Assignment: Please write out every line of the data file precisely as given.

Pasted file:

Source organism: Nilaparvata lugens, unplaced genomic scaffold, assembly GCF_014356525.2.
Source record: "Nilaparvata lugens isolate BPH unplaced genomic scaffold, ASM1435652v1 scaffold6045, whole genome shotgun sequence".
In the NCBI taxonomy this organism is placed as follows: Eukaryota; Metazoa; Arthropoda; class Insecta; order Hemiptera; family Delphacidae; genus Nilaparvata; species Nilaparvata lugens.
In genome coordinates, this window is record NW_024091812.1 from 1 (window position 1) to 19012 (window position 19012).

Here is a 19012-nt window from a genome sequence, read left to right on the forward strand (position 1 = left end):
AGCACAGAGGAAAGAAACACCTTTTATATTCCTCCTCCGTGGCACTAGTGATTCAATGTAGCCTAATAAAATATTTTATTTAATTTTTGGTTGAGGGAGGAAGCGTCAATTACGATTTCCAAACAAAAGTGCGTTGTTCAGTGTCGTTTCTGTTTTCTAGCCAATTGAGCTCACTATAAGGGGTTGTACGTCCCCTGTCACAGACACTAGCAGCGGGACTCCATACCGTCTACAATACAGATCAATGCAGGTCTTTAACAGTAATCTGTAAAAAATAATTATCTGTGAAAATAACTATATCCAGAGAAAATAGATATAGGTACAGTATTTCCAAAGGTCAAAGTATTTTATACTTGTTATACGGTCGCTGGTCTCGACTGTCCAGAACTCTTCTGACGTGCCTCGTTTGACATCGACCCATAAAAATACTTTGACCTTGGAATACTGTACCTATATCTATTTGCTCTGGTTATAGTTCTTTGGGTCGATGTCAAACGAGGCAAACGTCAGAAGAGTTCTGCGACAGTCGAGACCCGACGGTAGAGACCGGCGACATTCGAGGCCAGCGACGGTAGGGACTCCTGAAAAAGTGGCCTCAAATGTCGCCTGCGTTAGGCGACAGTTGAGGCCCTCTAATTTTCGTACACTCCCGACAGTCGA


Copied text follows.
Source organism: Nilaparvata lugens, unplaced genomic scaffold, assembly GCF_014356525.2.
Source record: "Nilaparvata lugens isolate BPH unplaced genomic scaffold, ASM1435652v1 scaffold6045, whole genome shotgun sequence".
In the NCBI taxonomy this organism is placed as follows: Eukaryota; Metazoa; Arthropoda; class Insecta; order Hemiptera; family Delphacidae; genus Nilaparvata; species Nilaparvata lugens.
In genome coordinates, this window is record NW_024091812.1 from 1 (window position 1) to 19012 (window position 19012).

Here is a 19012-nt window from a genome sequence, read left to right on the forward strand (position 1 = left end):
AGCACAGAGGAAAGAAACACCTTTTATATTCCTCCTCCGTGGCACTAGTGATTCAATGTAGCCTAATAAAATATTTTATTTAATTTTTGGTTGAGGGAGGAAGCGTCAATTACGATTTCCAAACAAAAGTGCGTTGTTCAGTGTCGTTTCTGTTTTCTAGCCAATTGAGCTCACTATAAGGGGTTGTACGTCCCCTGTCACAGACACTAGCAGCGGGACTCCATACCGTCTACAATACAGATCAATGCAGGTCTTTAACAGTAATCTGTAAAAAATAATTATCTGTGAAAATAACTATATCCAGAGAAAATAGATATAGGTACAGTATTTCCAAAGGTCAAAGTATTTTATACTTGTTATACGGTCGCTGGTCTCGACTGTCCAGAACTCTTCTGACGTGCCTCGTTTGACATCGACCCATAAAAATACTTTGACCTTGGAATACTGTACCTATATCTATTTGCTCTGGTTATAGTTCTTTGGGTCGATGTCAAACGAGGCAAACGTCAGAAGAGTTCTGCGACAGTCGAGACCCGACGGTAGAGACCGGCGACATTCGAGGCCAGCGACGGTAGGGACTCCTGAAAAAGTGGCCTCAAATGTCGCCTGCGTTAGGCGACAGTTGAGGCCCTCTAATTTTCGTACACTCCCGACAGTCGA